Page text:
For me, there was a strong urge to do something — a desire so deep that the undirected strength of it was paralyzing. There are a million things to do, but only a few assignments carry our vibration. Most of us can’t recognize our gifts because we’ve been acculturated away from our personal authority for generations. We second-guess everything that lights up under our skin.
As we’ve destroyed nature on the planet, we’ve destroyed our own as well. It’s no surprise that it would happen this way. We’re all in it together. As above, so below, and all of that. Besides sleep, little we do is in sync with our natural rhythms.
Case in point: Christmas in the northern hemisphere. Just as nature has depleted herself and gone quietly into the dark night for rest and regeneration, we demand more from her and rev ourselves up to PART-AY!
But you know that already. If you’ve read this far, you know we’re crazy. The cat is well and truly out of the bag.
Since I awoke with the alarm bell ringing, the IPCC report came out and warned us that we have a decade at best to get off of fossil fuels or we will face runaway climate change. Hot on the heels was the WWF report confirming that we have killed 60% of the wild animal population since 1970, and now Extinction Rebellion groups have popped up everywhere.
The tide is turning, and soon those complicit in denial will be the odd ones out, while those complicity awake wrestle with an unimaginable future coming our way. Climate change is finally front page news, and the future depends on me and you.
Maybe it’s too late for the human race.
Or maybe we are going to participate in a miraculous evolution.
I don’t know.
Hopefully, neither do you.
This is something new.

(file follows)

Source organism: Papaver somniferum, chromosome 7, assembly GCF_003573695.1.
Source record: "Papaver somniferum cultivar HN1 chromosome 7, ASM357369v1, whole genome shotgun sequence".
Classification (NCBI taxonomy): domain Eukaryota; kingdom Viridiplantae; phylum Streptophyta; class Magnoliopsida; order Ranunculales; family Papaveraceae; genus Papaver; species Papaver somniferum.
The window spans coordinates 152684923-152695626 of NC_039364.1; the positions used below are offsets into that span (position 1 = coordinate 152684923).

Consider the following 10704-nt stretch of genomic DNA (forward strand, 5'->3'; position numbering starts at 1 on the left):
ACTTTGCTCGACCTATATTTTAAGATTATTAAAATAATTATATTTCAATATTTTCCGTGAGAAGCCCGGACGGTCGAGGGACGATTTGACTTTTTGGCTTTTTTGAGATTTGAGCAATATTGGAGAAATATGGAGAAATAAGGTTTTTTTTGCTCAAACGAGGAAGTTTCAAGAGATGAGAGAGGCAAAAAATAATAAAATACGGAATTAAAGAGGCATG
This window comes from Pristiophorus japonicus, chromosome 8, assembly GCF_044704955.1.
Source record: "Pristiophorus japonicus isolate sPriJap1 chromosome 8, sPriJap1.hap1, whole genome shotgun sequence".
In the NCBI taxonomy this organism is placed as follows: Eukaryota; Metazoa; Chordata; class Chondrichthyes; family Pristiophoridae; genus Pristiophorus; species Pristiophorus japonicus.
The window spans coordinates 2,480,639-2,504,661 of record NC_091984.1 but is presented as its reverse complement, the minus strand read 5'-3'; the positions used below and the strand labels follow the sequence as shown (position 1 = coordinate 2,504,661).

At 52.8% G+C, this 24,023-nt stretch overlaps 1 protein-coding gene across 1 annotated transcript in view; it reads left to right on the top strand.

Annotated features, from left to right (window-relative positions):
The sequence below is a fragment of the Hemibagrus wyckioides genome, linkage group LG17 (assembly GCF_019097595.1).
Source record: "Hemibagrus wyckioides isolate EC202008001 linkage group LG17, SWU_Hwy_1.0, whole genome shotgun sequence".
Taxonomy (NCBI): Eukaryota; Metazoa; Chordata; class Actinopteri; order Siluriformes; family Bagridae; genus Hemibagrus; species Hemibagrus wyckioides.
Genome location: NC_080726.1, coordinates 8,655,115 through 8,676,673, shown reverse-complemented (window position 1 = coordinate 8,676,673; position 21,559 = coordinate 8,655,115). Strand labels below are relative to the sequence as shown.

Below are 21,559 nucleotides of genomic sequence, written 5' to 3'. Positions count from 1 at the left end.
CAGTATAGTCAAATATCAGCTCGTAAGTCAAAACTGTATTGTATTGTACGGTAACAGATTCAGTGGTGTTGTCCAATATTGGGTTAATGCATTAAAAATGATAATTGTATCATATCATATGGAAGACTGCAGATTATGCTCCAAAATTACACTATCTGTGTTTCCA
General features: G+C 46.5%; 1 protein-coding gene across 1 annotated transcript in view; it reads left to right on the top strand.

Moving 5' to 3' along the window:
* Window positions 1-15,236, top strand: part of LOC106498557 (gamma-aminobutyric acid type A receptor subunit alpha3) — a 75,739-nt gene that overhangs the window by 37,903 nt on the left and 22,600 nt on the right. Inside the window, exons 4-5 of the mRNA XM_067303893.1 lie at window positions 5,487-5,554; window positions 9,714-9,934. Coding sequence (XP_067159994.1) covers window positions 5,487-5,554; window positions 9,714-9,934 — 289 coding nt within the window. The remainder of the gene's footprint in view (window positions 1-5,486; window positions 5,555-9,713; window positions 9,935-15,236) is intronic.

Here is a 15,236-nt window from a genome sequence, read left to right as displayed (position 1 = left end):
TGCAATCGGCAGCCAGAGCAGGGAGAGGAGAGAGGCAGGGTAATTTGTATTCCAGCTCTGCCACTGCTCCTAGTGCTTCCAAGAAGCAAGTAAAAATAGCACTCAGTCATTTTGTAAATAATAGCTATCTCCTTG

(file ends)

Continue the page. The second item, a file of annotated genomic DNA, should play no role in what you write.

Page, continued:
It’s a grand-scale adventure.
The stuff of myth, the property of legends.
This is the point where the heroine relinquishes control, where the hero lays down his illusions. This is the departure, the point of descent. Where humility is our greatest strength. Where the question isn’t what one can do, but what needs to be undone. What needs sacrificing before new knowledge can be gained. And as importantly, from whom.
Like the leaves on the trees who return to our Mother, I am shedding the skin I wear that solves problems. I am sidestepping the gate labeled solutions and control for a better status quo, and walking towards the abyss. I am taking the invitation to free fall. To say with proud conviction, “I don’t know anything.” I invite you to join me, even just for a minute.
C’mon, get stupid with me. Let’s get into trouble. Let’s pretend that the world will carry on without our knowledge and clever explanations. Let’s pretend that She is inviting (insisting?) that we weave ourselves into the mystery of existence and give up the illusion of our separation.
Let’s carry our questions into the dark.
This article goes out to TreeSisters, where they “make it normal for every single one of us to start giving funds towards trees to help restore our world.” Please consider gifting trees this year.
Sandy Ibrahim is a Canadian of Egyptian and German descent. She does not know if her grandmothers are cheering her on or rolling over in their graves. After leaving her childhood home at 17, she has been pursuing sovereignty while maintaining a state of reverent bewilderment. She’s spent the last two decades raising two sons, and has worked as a systems analyst, a boxing coach, and a book-marketer. You can currently find her practicing Yoga, freaking out, writing, and volunteering for TreeSisters. You could contact her via her website.